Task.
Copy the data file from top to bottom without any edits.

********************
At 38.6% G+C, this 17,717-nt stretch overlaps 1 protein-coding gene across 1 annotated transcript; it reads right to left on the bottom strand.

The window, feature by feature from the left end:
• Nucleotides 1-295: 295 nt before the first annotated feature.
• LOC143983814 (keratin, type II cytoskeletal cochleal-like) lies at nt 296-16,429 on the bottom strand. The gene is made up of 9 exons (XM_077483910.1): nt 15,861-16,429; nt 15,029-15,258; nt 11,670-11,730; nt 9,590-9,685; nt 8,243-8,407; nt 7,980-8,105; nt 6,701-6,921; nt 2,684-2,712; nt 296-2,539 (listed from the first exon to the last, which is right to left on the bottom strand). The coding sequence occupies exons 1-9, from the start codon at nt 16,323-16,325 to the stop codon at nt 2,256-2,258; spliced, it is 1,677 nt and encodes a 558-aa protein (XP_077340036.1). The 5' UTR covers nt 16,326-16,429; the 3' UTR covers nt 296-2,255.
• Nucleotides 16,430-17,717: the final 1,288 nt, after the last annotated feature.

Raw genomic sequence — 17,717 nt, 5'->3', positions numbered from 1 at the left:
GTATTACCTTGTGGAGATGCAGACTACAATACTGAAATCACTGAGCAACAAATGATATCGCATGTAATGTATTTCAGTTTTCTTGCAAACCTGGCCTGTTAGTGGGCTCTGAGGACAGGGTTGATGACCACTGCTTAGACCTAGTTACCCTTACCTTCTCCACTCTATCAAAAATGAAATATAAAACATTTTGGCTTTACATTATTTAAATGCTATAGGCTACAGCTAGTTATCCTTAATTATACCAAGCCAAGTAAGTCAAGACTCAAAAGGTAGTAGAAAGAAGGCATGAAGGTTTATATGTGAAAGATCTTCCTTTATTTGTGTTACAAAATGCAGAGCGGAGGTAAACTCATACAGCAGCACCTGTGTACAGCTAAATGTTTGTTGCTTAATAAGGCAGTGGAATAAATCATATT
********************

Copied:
At 38.6% G+C, this 17,717-nt stretch overlaps 1 protein-coding gene across 1 annotated transcript; it reads right to left on the bottom strand.

The window, feature by feature from the left end:
• Nucleotides 1-295: 295 nt before the first annotated feature.
• LOC143983814 (keratin, type II cytoskeletal cochleal-like) lies at nt 296-16,429 on the bottom strand. The gene is made up of 9 exons (XM_077483910.1): nt 15,861-16,429; nt 15,029-15,258; nt 11,670-11,730; nt 9,590-9,685; nt 8,243-8,407; nt 7,980-8,105; nt 6,701-6,921; nt 2,684-2,712; nt 296-2,539 (listed from the first exon to the last, which is right to left on the bottom strand). The coding sequence occupies exons 1-9, from the start codon at nt 16,323-16,325 to the stop codon at nt 2,256-2,258; spliced, it is 1,677 nt and encodes a 558-aa protein (XP_077340036.1). The 5' UTR covers nt 16,326-16,429; the 3' UTR covers nt 296-2,255.
• Nucleotides 16,430-17,717: the final 1,288 nt, after the last annotated feature.

Raw genomic sequence — 17,717 nt, 5'->3', positions numbered from 1 at the left:
GTATTACCTTGTGGAGATGCAGACTACAATACTGAAATCACTGAGCAACAAATGATATCGCATGTAATGTATTTCAGTTTTCTTGCAAACCTGGCCTGTTAGTGGGCTCTGAGGACAGGGTTGATGACCACTGCTTAGACCTAGTTACCCTTACCTTCTCCACTCTATCAAAAATGAAATATAAAACATTTTGGCTTTACATTATTTAAATGCTATAGGCTACAGCTAGTTATCCTTAATTATACCAAGCCAAGTAAGTCAAGACTCAAAAGGTAGTAGAAAGAAGGCATGAAGGTTTATATGTGAAAGATCTTCCTTTATTTGTGTTACAAAATGCAGAGCGGAGGTAAACTCATACAGCAGCACCTGTGTACAGCTAAATGTTTGTTGCTTAATAAGGCAGTGGAATAAATCATATT